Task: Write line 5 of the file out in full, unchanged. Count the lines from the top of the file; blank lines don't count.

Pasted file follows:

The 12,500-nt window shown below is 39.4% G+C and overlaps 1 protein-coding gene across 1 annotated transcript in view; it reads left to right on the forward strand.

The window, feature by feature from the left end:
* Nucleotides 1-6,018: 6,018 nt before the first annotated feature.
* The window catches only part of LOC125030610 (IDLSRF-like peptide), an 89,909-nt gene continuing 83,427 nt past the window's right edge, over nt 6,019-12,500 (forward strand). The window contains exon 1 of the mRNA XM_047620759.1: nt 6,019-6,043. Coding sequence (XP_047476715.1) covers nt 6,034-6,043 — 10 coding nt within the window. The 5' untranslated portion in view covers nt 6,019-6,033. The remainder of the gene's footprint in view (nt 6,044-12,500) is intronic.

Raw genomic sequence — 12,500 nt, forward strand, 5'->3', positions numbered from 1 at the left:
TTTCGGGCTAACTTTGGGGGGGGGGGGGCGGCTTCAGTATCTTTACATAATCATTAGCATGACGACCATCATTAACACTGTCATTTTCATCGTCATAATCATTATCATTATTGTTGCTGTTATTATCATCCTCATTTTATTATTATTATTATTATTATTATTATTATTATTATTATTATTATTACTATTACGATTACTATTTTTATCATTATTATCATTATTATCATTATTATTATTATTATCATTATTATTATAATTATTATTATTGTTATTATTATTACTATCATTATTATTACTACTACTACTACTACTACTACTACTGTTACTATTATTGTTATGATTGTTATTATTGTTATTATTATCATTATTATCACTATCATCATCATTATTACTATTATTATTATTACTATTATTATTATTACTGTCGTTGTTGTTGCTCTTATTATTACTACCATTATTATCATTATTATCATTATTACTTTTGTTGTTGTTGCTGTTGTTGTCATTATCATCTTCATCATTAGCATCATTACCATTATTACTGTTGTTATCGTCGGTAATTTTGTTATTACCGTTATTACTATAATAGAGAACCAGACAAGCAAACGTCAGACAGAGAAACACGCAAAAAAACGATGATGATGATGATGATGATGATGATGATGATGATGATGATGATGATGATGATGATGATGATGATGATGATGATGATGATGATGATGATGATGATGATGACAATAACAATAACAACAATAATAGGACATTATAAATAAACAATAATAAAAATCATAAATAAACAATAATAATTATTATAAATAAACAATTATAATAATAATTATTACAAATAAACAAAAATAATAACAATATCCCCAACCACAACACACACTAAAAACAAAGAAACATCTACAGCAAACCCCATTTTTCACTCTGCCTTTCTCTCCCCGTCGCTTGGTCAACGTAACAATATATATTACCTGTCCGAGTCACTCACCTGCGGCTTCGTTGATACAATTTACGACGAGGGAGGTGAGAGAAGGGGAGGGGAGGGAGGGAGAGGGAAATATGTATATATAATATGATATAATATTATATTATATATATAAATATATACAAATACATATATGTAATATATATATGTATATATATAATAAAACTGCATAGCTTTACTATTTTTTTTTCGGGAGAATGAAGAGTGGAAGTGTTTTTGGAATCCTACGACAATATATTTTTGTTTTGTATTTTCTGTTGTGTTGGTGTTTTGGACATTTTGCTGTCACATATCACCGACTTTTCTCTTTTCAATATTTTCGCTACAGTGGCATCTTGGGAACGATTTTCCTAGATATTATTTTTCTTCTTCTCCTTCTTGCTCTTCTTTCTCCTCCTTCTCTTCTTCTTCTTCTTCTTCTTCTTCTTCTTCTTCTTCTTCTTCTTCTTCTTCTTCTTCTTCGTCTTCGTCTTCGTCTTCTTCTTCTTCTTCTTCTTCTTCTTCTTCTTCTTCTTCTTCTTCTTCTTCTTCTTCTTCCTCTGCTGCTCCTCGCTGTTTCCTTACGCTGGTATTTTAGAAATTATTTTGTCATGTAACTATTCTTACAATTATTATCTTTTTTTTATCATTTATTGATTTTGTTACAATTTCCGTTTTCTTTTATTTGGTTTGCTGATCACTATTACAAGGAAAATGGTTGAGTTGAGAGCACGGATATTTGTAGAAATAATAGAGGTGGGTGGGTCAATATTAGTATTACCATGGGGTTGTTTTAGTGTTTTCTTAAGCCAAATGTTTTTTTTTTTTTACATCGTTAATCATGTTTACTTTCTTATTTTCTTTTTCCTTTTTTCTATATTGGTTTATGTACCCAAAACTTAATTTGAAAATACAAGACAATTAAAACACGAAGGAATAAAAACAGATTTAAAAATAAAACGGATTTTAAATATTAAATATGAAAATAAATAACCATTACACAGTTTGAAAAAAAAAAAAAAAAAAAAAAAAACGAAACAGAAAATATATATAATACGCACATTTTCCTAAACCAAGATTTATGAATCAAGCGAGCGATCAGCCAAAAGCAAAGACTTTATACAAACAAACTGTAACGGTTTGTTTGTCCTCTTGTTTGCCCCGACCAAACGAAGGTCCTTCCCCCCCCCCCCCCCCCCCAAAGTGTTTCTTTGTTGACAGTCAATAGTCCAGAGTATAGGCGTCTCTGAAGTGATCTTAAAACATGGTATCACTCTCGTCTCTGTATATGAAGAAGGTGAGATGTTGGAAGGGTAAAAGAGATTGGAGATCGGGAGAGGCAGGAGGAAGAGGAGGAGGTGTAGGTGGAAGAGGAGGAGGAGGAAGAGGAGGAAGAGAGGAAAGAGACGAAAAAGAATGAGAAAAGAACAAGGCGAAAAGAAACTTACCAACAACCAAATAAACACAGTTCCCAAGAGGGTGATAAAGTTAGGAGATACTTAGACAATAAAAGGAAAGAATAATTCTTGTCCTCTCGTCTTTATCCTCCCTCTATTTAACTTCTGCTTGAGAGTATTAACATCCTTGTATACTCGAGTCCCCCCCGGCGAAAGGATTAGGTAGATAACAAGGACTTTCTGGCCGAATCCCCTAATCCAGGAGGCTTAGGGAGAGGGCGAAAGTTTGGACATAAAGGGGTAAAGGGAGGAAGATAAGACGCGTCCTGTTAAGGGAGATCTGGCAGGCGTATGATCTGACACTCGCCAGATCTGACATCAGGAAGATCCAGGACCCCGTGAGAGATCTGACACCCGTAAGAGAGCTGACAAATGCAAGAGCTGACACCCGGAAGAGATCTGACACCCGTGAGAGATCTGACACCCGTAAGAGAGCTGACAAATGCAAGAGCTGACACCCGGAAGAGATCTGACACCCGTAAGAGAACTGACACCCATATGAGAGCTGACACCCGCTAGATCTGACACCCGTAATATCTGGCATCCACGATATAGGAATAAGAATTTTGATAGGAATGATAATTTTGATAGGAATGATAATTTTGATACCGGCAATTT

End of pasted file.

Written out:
Raw genomic sequence — 12,500 nt, forward strand, 5'->3', positions numbered from 1 at the left: